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find one interior point of a polyhedron

asked 2013-12-13 01:39:30 -0500

vdelecroix gravatar image

updated 2015-01-13 13:35:03 -0500

FrédéricC gravatar image

Hi,

I have a bunch of inequations and I would like to know if there is a solution. What is the simplest way to achieve this in Sage ? I tried using MILP with success... but the point returned is not very fancy (often on the boundary). In an ideal world, I would like to optimize some quadratic function in order for the solution to be the nicest possible.

Here is a sample and simple example with only one inequality (other constraints are equalities) where I reproduced the output of MILP:

Constraints:
  2.0 <= x_0 + x_7 + x_8 <= 2.0
  2.0 <= x_1 + x_2 <= 2.0
  2.0 <= x_3 + x_5 + x_9 <= 2.0
  2.0 <= x_4 + x_6 <= 2.0
  1.0 <= x_0 + x_2 + x_9 <= 1.0
  1.0 <= x_5 + x_6 + x_8 <= 1.0
  0.0 <= x_2 + x_6 <= 1.0
Variables:
  x_0 is a continuous variable (min=0.0, max=2.0)
  x_1 is a continuous variable (min=0.0, max=2.0)
  x_2 is a continuous variable (min=0.0, max=2.0)
  x_3 is a continuous variable (min=0.0, max=2.0)
  x_4 is a continuous variable (min=0.0, max=2.0)
  x_5 is a continuous variable (min=0.0, max=2.0)
  x_6 is a continuous variable (min=0.0, max=2.0)
  x_7 is a continuous variable (min=0.0, max=2.0)
  x_8 is a continuous variable (min=0.0, max=2.0)
  x_9 is a continuous variable (min=0.0, max=2.0)

There are plenty of nice solutions, one is

x0 = x2 = x5 = x6 = x8 = 1/3
x1 = x4 = 5/3
x3 = x7 = 4/3

But with the solver I got:

sage: p.solve()
sage: p.get_values(p[1],p[2],p[3],p[4],p[5],p[6],p[7],p[8],p[9])
[1, 2, 0, 2, 2, 0, 0, 0, 1]

Thanks

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answered 2013-12-15 01:14:02 -0500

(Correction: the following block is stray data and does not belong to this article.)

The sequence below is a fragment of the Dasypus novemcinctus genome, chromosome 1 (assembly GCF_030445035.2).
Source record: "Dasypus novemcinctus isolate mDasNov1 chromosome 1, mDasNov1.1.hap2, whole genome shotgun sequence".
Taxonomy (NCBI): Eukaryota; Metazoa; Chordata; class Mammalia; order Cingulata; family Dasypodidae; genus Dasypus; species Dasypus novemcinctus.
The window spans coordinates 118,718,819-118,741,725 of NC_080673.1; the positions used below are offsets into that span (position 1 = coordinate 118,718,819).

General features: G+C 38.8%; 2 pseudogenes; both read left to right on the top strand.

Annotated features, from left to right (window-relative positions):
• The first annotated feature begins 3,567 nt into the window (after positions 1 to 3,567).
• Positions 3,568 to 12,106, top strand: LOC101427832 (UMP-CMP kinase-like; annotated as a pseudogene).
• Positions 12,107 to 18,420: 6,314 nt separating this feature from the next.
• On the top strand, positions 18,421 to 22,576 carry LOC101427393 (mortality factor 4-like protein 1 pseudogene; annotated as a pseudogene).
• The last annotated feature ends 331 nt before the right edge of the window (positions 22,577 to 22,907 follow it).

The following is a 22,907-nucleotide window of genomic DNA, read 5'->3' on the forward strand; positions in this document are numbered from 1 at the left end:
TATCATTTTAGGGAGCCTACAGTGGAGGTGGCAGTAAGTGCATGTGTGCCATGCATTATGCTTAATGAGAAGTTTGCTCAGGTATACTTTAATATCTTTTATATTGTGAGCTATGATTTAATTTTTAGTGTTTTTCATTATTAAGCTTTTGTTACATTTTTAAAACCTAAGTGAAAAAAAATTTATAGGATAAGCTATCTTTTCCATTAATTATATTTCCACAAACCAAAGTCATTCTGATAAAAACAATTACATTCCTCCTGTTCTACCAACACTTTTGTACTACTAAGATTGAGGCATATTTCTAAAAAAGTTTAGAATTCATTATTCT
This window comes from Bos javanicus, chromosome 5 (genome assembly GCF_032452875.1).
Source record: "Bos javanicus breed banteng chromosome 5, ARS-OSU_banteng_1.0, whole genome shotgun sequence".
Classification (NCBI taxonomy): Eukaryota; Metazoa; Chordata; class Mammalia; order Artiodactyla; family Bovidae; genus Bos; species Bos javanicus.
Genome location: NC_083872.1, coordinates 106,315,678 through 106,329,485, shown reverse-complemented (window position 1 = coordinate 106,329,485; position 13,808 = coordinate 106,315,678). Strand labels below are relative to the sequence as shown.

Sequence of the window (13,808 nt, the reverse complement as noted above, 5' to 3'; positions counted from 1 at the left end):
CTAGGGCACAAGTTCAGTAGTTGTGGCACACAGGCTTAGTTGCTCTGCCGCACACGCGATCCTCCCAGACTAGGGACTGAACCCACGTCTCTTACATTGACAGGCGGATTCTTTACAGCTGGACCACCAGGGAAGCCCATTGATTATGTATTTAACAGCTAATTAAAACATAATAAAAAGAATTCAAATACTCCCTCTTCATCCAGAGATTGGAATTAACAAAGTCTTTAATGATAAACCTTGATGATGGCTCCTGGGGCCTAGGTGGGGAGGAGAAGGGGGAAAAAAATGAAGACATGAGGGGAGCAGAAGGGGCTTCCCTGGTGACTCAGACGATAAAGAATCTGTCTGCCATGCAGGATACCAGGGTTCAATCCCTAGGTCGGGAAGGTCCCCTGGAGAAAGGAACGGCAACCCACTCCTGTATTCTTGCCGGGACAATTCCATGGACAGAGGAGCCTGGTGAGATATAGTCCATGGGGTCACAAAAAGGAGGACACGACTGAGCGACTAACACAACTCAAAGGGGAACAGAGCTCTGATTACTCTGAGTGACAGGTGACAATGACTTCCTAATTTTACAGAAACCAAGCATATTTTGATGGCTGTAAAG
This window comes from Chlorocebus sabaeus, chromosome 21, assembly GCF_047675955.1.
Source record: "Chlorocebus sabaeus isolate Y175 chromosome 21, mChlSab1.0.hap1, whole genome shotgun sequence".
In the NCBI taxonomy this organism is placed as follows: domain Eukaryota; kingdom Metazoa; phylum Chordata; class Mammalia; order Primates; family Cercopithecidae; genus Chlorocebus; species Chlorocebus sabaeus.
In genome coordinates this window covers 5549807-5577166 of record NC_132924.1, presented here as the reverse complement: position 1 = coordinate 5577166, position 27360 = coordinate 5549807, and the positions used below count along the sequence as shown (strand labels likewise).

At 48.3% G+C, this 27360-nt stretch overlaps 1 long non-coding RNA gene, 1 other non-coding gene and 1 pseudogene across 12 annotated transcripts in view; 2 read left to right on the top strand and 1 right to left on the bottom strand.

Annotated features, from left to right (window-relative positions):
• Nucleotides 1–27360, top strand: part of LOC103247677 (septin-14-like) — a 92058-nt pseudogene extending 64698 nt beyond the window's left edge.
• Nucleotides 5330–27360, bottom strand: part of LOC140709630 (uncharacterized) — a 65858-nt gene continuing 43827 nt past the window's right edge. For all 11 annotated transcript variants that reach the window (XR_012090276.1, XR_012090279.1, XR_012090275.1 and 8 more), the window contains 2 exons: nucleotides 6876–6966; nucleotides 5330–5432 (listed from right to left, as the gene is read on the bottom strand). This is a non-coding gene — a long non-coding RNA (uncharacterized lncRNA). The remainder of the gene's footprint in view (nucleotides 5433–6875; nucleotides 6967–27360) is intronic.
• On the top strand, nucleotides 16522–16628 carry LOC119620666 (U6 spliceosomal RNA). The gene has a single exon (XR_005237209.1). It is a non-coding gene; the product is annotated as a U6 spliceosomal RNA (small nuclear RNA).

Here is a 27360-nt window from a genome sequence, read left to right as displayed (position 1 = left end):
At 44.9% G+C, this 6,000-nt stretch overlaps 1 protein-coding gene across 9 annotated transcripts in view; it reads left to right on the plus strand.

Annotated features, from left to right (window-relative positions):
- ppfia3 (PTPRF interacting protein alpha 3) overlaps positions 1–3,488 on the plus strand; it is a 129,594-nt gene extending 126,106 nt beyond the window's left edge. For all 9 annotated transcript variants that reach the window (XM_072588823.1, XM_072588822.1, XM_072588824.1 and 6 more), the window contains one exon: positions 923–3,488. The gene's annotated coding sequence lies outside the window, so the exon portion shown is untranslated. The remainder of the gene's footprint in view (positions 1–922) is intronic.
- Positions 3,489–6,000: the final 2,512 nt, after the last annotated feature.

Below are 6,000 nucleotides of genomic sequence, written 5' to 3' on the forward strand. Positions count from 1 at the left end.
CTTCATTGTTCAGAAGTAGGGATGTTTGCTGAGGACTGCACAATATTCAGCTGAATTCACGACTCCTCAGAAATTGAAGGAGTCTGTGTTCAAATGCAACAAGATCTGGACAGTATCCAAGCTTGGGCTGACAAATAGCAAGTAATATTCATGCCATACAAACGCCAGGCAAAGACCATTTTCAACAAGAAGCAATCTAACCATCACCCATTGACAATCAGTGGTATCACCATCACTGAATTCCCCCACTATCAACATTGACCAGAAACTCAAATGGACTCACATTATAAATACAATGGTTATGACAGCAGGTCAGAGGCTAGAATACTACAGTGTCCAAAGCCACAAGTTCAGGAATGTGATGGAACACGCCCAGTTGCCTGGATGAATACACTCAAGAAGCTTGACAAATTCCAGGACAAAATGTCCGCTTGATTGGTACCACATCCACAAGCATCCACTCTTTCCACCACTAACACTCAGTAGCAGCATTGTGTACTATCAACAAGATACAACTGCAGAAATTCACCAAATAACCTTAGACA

tmonteil gravatar image

updated 2013-12-15 03:08:31 -0500

The solver aims at miximizing a linear form on the polytope you defined, hence it likes returning extreme or boundary points even if the linear form is not specified. If you want to find a (relative) interior point of your polytope, it suffice to build a non-degenerate convex combination of the extreme points of the polytope.

You can find extreme points as follows:

sage: p.polyhedron().vertices()
(A vertex at (0, 0, 1, 0, 1, 2, 1, 2, 1, 0),
 A vertex at (0, 0, 0, 1, 0, 2, 1, 2, 2, 0),
 A vertex at (0, 0, 1, 0, 1, 2, 1, 2, 0, 1),
 A vertex at (0, 0, 0, 1, 0, 2, 1, 2, 0, 2),
 A vertex at (1/2, 1/2, 0, 1/2, 0, 3/2, 3/2, 3/2, 2, 0),
 A vertex at (0, 1, 0, 0, 1, 1, 2, 2, 1, 0),
 A vertex at (1, 0, 1, 0, 0, 2, 1, 1, 2, 0),
 A vertex at (1/2, 1/2, 0, 1/2, 0, 3/2, 3/2, 3/2, 0, 2),
 A vertex at (0, 1, 0, 0, 1, 1, 2, 2, 0, 1),
 A vertex at (1, 0, 1, 0, 0, 2, 1, 1, 0, 2))

For example, you can do:

sage: V = p.polyhedron().vertices()
sage: sum(v.vector() for v in V) / len(V)
(3/10, 3/10, 2/5, 3/10, 2/5, 17/10, 13/10, 17/10, 4/5, 4/5)

Equivalently:

sage: p.polyhedron().center()
(3/10, 3/10, 2/5, 3/10, 2/5, 17/10, 13/10, 17/10, 4/5, 4/5)

Or even:

sage: sum((i+1)*v.vector() for (i,v) in enumerate(V)) / (len(V)*(len(V)+1)/2)
(47/110, 43/110, 21/55, 5/22, 19/55, 177/110, 153/110, 173/110, 7/11, 56/55)
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answered 2018-05-02 09:19:17 -0500

jipilab gravatar image

If all you want is some point that would be in the interior of the solution set, you can get one by doing:

sage: q = p.polyhedron()
sage: q.representative_point()

which returns the barycenter of the vertices of the polyhedron and adds the potential generating rays. So it would be in the relative interior of the polyhedron.

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Asked: 2013-12-13 01:39:30 -0500

Seen: 607 times

Last updated: May 02